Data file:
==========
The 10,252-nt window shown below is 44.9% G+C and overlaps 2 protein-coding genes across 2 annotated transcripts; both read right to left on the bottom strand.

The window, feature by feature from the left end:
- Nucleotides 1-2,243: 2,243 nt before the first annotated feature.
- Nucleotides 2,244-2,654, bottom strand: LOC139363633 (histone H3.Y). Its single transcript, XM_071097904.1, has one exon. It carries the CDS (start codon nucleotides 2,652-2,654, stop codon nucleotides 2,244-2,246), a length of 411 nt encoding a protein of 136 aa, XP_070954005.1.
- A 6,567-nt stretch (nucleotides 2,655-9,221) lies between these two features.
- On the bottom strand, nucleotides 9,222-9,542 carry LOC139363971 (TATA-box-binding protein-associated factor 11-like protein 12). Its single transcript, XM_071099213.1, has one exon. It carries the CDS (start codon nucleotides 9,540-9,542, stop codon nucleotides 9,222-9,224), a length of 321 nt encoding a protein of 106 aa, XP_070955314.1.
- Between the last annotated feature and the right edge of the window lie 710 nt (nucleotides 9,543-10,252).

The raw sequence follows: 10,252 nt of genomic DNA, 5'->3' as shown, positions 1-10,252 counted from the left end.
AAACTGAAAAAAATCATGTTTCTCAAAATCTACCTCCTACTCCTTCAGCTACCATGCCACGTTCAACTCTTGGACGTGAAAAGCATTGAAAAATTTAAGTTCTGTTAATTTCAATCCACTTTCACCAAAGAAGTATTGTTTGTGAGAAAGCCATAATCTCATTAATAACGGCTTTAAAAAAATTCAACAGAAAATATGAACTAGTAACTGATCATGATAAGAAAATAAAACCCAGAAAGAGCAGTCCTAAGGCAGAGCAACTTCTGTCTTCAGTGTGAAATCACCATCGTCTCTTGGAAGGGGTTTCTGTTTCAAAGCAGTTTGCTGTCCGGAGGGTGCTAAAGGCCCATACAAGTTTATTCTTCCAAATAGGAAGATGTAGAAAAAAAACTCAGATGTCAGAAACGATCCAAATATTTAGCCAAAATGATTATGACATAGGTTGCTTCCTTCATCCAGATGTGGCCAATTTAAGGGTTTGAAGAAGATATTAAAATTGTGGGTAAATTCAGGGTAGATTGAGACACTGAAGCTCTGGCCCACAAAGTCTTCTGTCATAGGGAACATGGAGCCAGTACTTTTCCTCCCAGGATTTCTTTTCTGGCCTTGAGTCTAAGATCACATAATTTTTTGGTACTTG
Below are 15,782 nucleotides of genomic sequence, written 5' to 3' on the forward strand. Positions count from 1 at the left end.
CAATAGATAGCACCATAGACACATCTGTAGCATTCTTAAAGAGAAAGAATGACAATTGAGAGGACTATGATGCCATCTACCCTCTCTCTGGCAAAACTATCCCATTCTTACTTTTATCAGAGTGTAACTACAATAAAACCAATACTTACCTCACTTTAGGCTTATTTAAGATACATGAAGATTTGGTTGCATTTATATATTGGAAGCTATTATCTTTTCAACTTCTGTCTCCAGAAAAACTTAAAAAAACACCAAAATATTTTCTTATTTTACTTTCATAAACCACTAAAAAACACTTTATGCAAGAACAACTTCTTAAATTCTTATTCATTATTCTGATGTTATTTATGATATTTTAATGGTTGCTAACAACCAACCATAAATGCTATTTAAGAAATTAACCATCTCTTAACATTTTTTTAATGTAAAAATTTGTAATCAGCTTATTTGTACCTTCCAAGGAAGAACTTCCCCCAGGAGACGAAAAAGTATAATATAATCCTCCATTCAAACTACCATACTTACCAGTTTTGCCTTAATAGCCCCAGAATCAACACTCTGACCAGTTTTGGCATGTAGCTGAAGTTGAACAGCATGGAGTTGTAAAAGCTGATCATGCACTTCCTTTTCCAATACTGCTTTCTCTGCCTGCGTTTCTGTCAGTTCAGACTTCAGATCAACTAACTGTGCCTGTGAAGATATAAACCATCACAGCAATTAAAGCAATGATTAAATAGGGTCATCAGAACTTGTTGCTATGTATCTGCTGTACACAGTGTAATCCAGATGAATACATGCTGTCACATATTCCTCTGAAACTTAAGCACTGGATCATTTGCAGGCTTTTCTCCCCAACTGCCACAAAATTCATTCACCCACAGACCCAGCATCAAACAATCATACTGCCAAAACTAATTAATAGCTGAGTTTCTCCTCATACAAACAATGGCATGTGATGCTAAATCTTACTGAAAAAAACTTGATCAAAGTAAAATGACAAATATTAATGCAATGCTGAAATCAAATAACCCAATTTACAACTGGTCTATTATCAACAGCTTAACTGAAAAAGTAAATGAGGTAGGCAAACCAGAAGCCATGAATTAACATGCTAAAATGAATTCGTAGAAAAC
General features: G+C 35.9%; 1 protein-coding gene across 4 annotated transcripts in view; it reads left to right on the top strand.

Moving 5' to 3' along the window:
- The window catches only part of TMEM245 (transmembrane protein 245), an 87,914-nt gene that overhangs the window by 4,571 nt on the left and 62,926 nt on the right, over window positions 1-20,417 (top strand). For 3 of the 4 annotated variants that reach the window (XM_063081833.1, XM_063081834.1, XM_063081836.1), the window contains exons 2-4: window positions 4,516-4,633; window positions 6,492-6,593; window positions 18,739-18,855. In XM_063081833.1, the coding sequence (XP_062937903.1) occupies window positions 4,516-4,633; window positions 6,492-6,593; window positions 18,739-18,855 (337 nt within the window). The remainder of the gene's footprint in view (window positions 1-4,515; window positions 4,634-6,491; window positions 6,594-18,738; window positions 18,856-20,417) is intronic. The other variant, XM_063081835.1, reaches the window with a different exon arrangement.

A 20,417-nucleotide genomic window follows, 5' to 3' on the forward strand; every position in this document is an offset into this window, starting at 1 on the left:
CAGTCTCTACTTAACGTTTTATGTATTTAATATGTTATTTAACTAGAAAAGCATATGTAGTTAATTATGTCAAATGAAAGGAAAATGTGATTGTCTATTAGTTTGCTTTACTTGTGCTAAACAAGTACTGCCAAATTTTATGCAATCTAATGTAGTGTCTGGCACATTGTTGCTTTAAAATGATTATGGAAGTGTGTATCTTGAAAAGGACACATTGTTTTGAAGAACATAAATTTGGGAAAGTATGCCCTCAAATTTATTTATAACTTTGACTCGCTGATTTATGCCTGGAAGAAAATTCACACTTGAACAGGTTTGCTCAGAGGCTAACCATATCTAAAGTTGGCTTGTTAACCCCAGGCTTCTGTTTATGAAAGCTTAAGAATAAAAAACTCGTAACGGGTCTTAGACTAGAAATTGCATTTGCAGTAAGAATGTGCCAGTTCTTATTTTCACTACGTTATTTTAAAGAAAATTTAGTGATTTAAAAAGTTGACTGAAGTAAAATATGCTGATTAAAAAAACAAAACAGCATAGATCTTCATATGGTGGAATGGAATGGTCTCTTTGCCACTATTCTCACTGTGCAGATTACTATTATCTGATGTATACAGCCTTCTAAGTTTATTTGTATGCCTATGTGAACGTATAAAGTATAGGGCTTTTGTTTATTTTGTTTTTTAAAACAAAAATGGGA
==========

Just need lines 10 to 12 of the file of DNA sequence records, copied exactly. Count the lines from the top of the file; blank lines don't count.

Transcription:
Below are 15,782 nucleotides of genomic sequence, written 5' to 3' on the forward strand. Positions count from 1 at the left end.
CAATAGATAGCACCATAGACACATCTGTAGCATTCTTAAAGAGAAAGAATGACAATTGAGAGGACTATGATGCCATCTACCCTCTCTCTGGCAAAACTATCCCATTCTTACTTTTATCAGAGTGTAACTACAATAAAACCAATACTTACCTCACTTTAGGCTTATTTAAGATACATGAAGATTTGGTTGCATTTATATATTGGAAGCTATTATCTTTTCAACTTCTGTCTCCAGAAAAACTTAAAAAAACACCAAAATATTTTCTTATTTTACTTTCATAAACCACTAAAAAACACTTTATGCAAGAACAACTTCTTAAATTCTTATTCATTATTCTGATGTTATTTATGATATTTTAATGGTTGCTAACAACCAACCATAAATGCTATTTAAGAAATTAACCATCTCTTAACATTTTTTTAATGTAAAAATTTGTAATCAGCTTATTTGTACCTTCCAAGGAAGAACTTCCCCCAGGAGACGAAAAAGTATAATATAATCCTCCATTCAAACTACCATACTTACCAGTTTTGCCTTAATAGCCCCAGAATCAACACTCTGACCAGTTTTGGCATGTAGCTGAAGTTGAACAGCATGGAGTTGTAAAAGCTGATCATGCACTTCCTTTTCCAATACTGCTTTCTCTGCCTGCGTTTCTGTCAGTTCAGACTTCAGATCAACTAACTGTGCCTGTGAAGATATAAACCATCACAGCAATTAAAGCAATGATTAAATAGGGTCATCAGAACTTGTTGCTATGTATCTGCTGTACACAGTGTAATCCAGATGAATACATGCTGTCACATATTCCTCTGAAACTTAAGCACTGGATCATTTGCAGGCTTTTCTCCCCAACTGCCACAAAATTCATTCACCCACAGACCCAGCATCAAACAATCATACTGCCAAAACTAATTAATAGCTGAGTTTCTCCTCATACAAACAATGGCATGTGATGCTAAATCTTACTGAAAAAAACTTGATCAAAGTAAAATGACAAATATTAATGCAATGCTGAAATCAAATAACCCAATTTACAACTGGTCTATTATCAACAGCTTAACTGAAAAAGTAAATGAGGTAGGCAAACCAGAAGCCATGAATTAACATGCTAAAATGAATTCGTAGAAAAC
General features: G+C 35.9%; 1 protein-coding gene across 4 annotated transcripts in view; it reads left to right on the top strand.